four-stars
Bookmarks Issue: 
16-May-June-2005
By: 
Ian Rankin
user_rating: 
0

A-FleshmarketAlleyIn his illustrious career, Inspector Rebus has witnessed some of Edinburgh’s nastiest crimes. The 15th installment of the series takes him to Edinburgh’s shocking underground—the city’s red-light district, a seedy world of vice, and a trip into immigration law and corruption. A Kurdish refugee dies in a multiracial housing project; a notorious rapist is released from prison; a rape victim’s sister disappears; and Rebus, with colleague Siobhan Clarke in tow, discovers skeletons beneath The Warlock Pub in Fleshmarket Alley. Are these crimes related—or not? Either way, each one points to the terrible trade of smuggling people.
Little, Brown. 432 pages. $22.95. ISBN: 0316095656

Entertainment Weekly 4 of 5 Stars
"… [a] page-turner. … Full of wit and a wonderfully dry observational tone, Rankin’s postcolonial mystery is as multifaceted and masterful as the single-malt whiskey Inspector Rebus favors after a long day of sleuthing." Michael Endelman

New York Times 4 of 5 Stars
"It is in keeping with Rebus’s grudging manner that these novels are in no hurry to explain themselves. They take their own sweet time letting plots coalesce. … But the most substantial parts … are those involving the day-to-day interplay and camaraderie among investigators." Janet Maslin

Philadelphia Inquirer 4 of 5 Stars
"What really keeps the series as brisk and bracing as a North Sea gale, though, is that Rankin repeatedly puts Rebus into bloody, murderous situations that force the skeptical, set-in-his-ways policeman to reassess his pre-drawn conclusions, and grow. … Like Dirty Pretty Things, Stephen Frears’s recent art house film, Fleshmarket Alley is a tightly constructed genre piece that illuminates the human face of immigration, without stooping to preach or sacrificing entertainment value." Dan DeLuca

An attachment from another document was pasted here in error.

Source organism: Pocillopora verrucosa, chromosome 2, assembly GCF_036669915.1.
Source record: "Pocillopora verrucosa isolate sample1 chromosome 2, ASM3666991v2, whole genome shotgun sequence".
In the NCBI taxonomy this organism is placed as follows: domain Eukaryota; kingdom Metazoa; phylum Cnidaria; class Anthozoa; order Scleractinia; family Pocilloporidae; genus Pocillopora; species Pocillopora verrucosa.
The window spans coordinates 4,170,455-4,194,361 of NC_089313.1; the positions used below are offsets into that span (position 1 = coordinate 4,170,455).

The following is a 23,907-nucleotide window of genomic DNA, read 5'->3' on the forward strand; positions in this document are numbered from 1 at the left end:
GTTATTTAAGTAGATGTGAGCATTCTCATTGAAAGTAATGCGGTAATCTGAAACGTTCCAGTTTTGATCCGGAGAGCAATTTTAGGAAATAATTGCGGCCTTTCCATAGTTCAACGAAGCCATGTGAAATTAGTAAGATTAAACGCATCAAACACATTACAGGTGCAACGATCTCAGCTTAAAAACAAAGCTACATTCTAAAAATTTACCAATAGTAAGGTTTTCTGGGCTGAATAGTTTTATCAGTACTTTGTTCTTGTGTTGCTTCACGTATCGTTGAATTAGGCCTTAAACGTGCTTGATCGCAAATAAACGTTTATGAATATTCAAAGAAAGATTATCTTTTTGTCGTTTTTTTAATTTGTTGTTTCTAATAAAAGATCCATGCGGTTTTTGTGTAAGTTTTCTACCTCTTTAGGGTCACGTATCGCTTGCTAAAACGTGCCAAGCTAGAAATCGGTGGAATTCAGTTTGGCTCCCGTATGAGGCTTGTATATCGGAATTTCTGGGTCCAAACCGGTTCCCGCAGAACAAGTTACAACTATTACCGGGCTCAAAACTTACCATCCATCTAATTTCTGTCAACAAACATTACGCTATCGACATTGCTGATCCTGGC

South FL Sun-Sentinel 4 of 5 Stars
"The insidiousness of racism is not a modern concept, but prejudice receives a 21st century spin as it seeps through the Edinburgh streets in Ian Rankin’s perceptive Fleshmarket Alley. … [Its] complexity smoothly builds into a police procedural that fully integrates character studies and an insightful look at Edinburgh." Oline H. Cogdill

Pittsburgh Post-Gazette 3.5 of 5 Stars
"Rankin is intensely interested in Scottish psychology and sociology, and his cops, barmen, barristers, hairstylists, taxi drivers and stone-cold killers usually ring true, in part due to terse, dead-on dialogue. … You could call some of these traits noir cliches; when tweaked by a writer as artful as Rankin, they satisfy some deep, archetypal yearning." Peter B. King

Critical Summary

In Fleshmarket Alley (after 2004’s A Question of Blood, 3.5 of 5 Stars May/June 2004, and the Edgar Award-winning Resurrection Men), Rankin deals with horrific subjects: illegal immigration, racism, political asylum, bureaucracy, detention housing, and a networked criminal underworld. Described as "the Dickens of Edinburgh," Rankin explores the city’s fleshmarket—the trade in humans and plight of asylum seekers. His expertly plotted crimes come together as usual, and their confluence provides some of the book’s memorable moments. A great ear for dialogue and a deep look into the psychology of everyone from cops to murderers illuminate Edinburgh society. Even some formulaic elements barely dampened critical response to Rebus’s latest adventure.